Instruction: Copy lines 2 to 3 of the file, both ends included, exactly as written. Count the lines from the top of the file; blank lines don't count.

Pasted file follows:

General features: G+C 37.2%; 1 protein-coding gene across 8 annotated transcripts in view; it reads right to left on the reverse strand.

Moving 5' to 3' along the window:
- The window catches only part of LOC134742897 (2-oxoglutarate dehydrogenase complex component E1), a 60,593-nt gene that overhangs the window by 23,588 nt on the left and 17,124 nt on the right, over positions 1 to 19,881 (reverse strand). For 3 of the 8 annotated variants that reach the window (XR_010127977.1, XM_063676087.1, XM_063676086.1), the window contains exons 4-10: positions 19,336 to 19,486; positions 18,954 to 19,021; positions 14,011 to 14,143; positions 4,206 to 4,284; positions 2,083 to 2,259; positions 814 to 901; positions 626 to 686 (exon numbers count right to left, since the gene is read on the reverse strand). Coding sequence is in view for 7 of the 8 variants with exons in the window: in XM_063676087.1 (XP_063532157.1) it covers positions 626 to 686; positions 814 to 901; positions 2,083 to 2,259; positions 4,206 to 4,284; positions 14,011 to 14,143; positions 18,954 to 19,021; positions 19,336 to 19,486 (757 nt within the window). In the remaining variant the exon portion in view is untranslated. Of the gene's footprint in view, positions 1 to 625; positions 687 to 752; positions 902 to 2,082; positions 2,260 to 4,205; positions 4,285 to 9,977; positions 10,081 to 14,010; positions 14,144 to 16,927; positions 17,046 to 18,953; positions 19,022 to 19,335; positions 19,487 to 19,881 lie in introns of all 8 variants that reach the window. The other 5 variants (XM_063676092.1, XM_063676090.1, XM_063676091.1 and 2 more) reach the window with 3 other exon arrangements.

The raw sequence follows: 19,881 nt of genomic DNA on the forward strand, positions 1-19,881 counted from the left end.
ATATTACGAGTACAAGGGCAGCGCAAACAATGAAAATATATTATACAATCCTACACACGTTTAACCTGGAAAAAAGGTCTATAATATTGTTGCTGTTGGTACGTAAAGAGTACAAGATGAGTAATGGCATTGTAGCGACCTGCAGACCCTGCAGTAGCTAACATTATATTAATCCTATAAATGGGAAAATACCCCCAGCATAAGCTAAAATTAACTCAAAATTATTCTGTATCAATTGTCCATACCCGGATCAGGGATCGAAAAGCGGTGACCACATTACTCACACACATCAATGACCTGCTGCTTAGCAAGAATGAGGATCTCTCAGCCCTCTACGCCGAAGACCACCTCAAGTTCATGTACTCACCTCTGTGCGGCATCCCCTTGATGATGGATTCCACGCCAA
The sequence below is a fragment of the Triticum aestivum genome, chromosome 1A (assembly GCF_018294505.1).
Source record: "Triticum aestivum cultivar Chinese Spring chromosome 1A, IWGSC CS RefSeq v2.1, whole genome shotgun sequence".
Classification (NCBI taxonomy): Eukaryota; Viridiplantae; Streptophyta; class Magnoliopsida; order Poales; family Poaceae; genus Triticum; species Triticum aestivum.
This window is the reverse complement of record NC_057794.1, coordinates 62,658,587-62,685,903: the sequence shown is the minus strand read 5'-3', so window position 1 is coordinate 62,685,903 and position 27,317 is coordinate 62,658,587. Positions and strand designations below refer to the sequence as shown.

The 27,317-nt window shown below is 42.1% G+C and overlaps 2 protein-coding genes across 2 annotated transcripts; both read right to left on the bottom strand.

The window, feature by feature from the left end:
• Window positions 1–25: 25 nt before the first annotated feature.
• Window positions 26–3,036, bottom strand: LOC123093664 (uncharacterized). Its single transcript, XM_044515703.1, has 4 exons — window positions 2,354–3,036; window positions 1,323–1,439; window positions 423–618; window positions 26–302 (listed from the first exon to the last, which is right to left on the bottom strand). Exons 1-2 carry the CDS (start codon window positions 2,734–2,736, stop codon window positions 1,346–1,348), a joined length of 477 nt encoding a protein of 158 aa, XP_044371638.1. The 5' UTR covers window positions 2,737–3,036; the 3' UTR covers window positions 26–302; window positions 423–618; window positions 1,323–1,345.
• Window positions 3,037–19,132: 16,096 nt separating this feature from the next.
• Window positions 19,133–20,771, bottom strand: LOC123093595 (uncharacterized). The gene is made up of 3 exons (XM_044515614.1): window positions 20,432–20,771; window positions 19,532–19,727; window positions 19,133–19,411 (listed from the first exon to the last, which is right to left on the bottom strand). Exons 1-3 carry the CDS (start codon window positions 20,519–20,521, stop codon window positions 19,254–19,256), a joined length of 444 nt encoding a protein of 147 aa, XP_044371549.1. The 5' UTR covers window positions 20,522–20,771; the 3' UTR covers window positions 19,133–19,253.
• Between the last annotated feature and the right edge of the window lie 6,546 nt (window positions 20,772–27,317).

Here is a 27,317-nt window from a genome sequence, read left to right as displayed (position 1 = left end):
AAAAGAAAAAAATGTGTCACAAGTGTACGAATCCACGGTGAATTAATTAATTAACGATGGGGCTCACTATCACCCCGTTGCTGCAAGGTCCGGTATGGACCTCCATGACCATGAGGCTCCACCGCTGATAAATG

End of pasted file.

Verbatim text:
Moving 5' to 3' along the window:
- The window catches only part of LOC134742897 (2-oxoglutarate dehydrogenase complex component E1), a 60,593-nt gene that overhangs the window by 23,588 nt on the left and 17,124 nt on the right, over positions 1 to 19,881 (reverse strand). For 3 of the 8 annotated variants that reach the window (XR_010127977.1, XM_063676087.1, XM_063676086.1), the window contains exons 4-10: positions 19,336 to 19,486; positions 18,954 to 19,021; positions 14,011 to 14,143; positions 4,206 to 4,284; positions 2,083 to 2,259; positions 814 to 901; positions 626 to 686 (exon numbers count right to left, since the gene is read on the reverse strand). Coding sequence is in view for 7 of the 8 variants with exons in the window: in XM_063676087.1 (XP_063532157.1) it covers positions 626 to 686; positions 814 to 901; positions 2,083 to 2,259; positions 4,206 to 4,284; positions 14,011 to 14,143; positions 18,954 to 19,021; positions 19,336 to 19,486 (757 nt within the window). In the remaining variant the exon portion in view is untranslated. Of the gene's footprint in view, positions 1 to 625; positions 687 to 752; positions 902 to 2,082; positions 2,260 to 4,205; positions 4,285 to 9,977; positions 10,081 to 14,010; positions 14,144 to 16,927; positions 17,046 to 18,953; positions 19,022 to 19,335; positions 19,487 to 19,881 lie in introns of all 8 variants that reach the window. The other 5 variants (XM_063676092.1, XM_063676090.1, XM_063676091.1 and 2 more) reach the window with 3 other exon arrangements.